- Captive market: with wardens’ and sheriffs’ connivance, prison phone companies squeeze hapless families [Eric Markowitz, IB Times]
- Former red light camera CEO pleads guilty to bribery, fraud in Ohio [Cyrus Farivar, Ars Technica]
- Taxpayers lose as Maine counties jail indigents over unpaid fines [Portland Press-Herald]
- “St. Louis County towns continue to treat residents like ATMs” [Radley Balko]
- Please, someone: you can’t just donate money to the Tulsa police and get full deputy powers, can you? [Tulsa World via @RayDowns]
- Illinois bench-‘n’-bar buzz angrily at Gov. Rauner who broke rule re: not mentioning lawyers’ campaign cash to judges [Chicago Daily Law Bulletin]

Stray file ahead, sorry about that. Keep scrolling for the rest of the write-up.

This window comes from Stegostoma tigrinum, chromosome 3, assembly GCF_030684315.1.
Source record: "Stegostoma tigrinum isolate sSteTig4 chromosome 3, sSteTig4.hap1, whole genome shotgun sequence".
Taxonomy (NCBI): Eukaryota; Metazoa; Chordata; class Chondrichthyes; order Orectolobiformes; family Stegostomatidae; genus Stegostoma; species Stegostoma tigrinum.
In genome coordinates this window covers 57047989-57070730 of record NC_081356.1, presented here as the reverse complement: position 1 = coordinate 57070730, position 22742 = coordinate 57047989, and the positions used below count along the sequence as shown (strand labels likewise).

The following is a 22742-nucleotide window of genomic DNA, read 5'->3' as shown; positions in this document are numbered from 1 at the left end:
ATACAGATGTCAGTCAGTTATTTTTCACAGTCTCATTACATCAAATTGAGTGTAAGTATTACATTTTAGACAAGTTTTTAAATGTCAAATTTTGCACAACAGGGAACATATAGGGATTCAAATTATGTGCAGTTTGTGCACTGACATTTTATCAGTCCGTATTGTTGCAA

- “New York’s Asbestos Court Mulls Changes After Sheldon Silver Scandal” [Daniel Fisher] “‘Judicial malpractice’ not to probe court tied to Silver: Judge” [New York Post]
- Let’s all panic about arsenic in wine, or maybe let’s all not [Nick Farr, Abnormal Use (“The highest arsenic levels cited in the lawsuit are less than half of the limits set by other countries such as Canada”), and more on class action lawsuit]
- “Tennessee Sacrifices Property Rights On The Altar Of ‘Gun Rights'” [Doug Mataconis, Outside the Beltway; earlier here, here, and here]